Saturday Oct 16, 2021
KARACHI: The Pakistan Stock Exchange (PSX) ended a volatile week in green after four weeks as clarity on talks with the International Monetary Fund (IMF) officials and rising international oil prices helped the benchmark KSE-100 index gain 344 points, or 0.8%, during the outgoing week to settle at 44,821.53 points.
The market was driven largely by the news flow relating to the IMF's review regarding the $6 billion loan programme.
Trading kicked off on a negative note on Monday as concerns over high energy and commodity prices and prospects of an increase in the electricity tariff — that can lead to erosion of purchasing power and an economic contraction — dampened investors’ sentiment.
The market took a breather on Tuesday; however, overall sentiment remained choppy as the delay in the ISI chief's notification and higher international oil prices kept investors’ concerns alive over inflationary pressures and further monetary tightening by the State Bank of Pakistan.
However, the bullish momentum was short-lived as the stock exchange once again landed in the red on Wednesday as market players took a negative cue from the depreciating rupee against the US dollar, which dropped to an all-time low of Rs171.20 during the week.
Moreover, investor expectations about weak quarterly financial results also left a negative impact on trading activity at the bourse.
On Thursday, the trend reversed for the better after Shaukat Tarin assured the nation that the government would resume the IMF’s Extended Fund Facility, as well as Prime Minister Imran Khan's statement allaying any rumours of a military-political divide strengthened investors’ sentiment.
The uptrend continued on Friday as market players cherry-picked stocks that had fallen to attractive valuations due to a prolonged bearish spell in the past few days.
Moreover, a jump in international crude oil prices — which touched a fresh three-year high, climbing above $85 a barrel on forecasts of a supply deficit — also fuelled bullish trading at the local bourse and investors took a cue from the rise and made fresh investments in oil stocks, which lent support to the benchmark KSE-100 index.
Other major developments during the week were: Pakistan received a record $8 billion in remittances in July-September, auto sales jumped 84% during the outgoing quarter, gas deficit looms large as Pakistan LNG Limited failed to procure eight LNG cargoes, an OGRA notice pushed RLNG price to a 15-month high, IMF projected 4% GDP growth for Pakistan in 2022, and the government-approved Rs1.39 per unit hike in base tariff imminent.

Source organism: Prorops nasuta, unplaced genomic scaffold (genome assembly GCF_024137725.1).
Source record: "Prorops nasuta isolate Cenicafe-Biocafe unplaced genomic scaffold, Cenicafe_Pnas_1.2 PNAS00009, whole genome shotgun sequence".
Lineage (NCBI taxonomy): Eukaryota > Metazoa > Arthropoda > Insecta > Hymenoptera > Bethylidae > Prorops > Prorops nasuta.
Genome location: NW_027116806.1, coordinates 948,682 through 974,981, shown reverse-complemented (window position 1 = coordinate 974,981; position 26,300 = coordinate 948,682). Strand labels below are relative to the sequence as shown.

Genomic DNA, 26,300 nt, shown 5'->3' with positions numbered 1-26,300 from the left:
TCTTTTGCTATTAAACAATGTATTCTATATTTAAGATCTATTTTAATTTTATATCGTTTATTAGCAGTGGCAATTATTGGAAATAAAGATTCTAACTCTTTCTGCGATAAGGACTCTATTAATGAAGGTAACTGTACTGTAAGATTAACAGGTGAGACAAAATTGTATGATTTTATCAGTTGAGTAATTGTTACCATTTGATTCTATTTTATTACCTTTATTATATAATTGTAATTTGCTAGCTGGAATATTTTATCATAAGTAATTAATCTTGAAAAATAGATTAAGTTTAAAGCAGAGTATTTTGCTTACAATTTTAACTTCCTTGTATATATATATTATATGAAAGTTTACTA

Foreign selling continued this week, clocking at $13.3 million against a net sell of $3.7 million recorded last week. Selling was witnessed in fertiliser ($12.1 million), commercial banks ($7.8 million) and cement ($3.11 million).
On the domestic front, major buying was reported by insurance companies ($12.2 million) and mutual funds ($3.4 million).
During the week under review, average volumes clocked in at 342 million shares (up by 29% week-on-week), meanwhile average value traded settled at $71 million (up by 20% week-on-week).
Sector-wise positive contributions came from commercial banks (+393 points), oil and gas exploration companies (+136 points), fertiliser (+123 points), cement (+98 points), and pharmaceutical (+28 points), whereas negative contributions came from technology and communication (-342 points), and food and personal care products (-50 points).
Scrip-wise major gainers were HBL (+153 points), Pakistan Petroleum (+87 points), UBL (+67 points), Lucky Cement (+59 points) and Oil and Gas Development Company (+42 points). On the flip side, major losers were TRG Pakistan (-260 points), Systems Limited (-70 points) and Pakistan Tobacco Company (-27 points).
A report from Arif Habib Limited predicted: “As we get closer to resuming the IMF programme and receiving a $1 billion tranche, we expect the market to perform well in-tandem.”
“Whereas recent bouts of selling at the index has once again opened up valuations, we advise investors to cherry-pick blue-chip stocks with a long term focus,” it said, adding, however, key short term risks include regional volatility and the ensuing security concerns, together with rupee depreciation.
“The KSE-100 is currently trading at a PER of 5.2x (2021) compared to Asia-Pacific regional average of 14.7x while offering a dividend yield of 8.1% versus 2.2% offered by the region,” the brokerage house stated.